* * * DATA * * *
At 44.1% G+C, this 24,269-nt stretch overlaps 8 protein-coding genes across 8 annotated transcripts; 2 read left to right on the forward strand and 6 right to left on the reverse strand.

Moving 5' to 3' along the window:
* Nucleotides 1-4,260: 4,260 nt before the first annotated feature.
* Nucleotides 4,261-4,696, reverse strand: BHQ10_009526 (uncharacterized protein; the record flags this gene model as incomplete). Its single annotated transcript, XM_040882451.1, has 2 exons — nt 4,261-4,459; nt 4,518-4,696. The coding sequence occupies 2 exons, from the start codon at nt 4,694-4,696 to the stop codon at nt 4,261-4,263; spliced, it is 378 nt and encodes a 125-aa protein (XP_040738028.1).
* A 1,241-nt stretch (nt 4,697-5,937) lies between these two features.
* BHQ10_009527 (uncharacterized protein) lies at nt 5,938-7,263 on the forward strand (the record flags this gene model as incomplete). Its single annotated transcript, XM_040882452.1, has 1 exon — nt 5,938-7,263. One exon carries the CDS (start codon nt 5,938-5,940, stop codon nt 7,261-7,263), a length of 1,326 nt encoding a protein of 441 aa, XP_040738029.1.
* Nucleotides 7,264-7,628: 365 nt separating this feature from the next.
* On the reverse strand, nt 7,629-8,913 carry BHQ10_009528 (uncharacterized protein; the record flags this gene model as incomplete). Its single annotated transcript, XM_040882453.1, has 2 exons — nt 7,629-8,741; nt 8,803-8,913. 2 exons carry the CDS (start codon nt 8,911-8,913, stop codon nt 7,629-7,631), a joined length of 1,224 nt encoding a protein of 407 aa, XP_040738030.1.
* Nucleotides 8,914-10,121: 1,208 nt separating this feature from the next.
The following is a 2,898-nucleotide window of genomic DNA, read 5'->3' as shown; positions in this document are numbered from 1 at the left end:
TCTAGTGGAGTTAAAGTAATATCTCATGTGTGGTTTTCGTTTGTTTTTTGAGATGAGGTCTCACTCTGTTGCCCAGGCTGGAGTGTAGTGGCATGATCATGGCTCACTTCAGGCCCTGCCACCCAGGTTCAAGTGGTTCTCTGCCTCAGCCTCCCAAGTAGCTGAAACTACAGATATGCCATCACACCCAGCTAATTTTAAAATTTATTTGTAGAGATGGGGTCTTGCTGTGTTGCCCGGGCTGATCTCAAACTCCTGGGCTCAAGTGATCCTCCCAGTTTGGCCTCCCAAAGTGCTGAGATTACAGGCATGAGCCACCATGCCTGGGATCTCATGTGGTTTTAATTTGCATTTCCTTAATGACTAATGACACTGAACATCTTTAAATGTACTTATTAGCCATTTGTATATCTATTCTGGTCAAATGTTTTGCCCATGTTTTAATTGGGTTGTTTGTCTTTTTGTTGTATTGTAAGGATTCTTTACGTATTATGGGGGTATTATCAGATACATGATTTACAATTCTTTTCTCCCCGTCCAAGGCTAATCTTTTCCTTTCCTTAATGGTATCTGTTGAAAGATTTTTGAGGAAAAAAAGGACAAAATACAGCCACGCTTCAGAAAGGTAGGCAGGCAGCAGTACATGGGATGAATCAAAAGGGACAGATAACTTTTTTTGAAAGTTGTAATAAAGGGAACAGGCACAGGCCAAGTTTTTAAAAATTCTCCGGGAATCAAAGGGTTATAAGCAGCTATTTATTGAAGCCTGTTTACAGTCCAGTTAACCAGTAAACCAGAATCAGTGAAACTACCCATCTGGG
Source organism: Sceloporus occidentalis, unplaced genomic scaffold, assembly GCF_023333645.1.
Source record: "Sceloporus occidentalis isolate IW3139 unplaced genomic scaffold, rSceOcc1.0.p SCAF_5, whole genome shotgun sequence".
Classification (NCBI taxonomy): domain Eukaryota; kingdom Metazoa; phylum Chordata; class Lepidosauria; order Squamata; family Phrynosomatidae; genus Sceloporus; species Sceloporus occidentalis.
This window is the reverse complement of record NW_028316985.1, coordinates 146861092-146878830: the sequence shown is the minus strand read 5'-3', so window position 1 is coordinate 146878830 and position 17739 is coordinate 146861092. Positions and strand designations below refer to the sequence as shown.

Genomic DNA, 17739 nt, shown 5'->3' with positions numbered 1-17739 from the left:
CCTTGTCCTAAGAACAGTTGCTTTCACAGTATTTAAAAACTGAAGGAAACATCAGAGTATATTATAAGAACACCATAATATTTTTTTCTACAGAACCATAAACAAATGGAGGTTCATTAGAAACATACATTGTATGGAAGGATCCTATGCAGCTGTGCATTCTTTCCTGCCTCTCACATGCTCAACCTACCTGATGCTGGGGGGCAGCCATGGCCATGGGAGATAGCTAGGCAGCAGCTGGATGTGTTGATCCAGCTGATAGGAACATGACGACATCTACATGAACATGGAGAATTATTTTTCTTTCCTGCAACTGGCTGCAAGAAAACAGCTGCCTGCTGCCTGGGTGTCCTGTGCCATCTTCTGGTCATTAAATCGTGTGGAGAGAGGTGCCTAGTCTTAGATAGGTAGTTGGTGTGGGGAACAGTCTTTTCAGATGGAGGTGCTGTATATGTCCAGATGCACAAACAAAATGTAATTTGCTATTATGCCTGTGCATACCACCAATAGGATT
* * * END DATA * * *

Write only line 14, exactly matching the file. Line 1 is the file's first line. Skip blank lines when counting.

Classification (NCBI taxonomy): domain Eukaryota; kingdom Metazoa; phylum Chordata; class Lepidosauria; order Squamata; family Phrynosomatidae; genus Sceloporus; species Sceloporus occidentalis.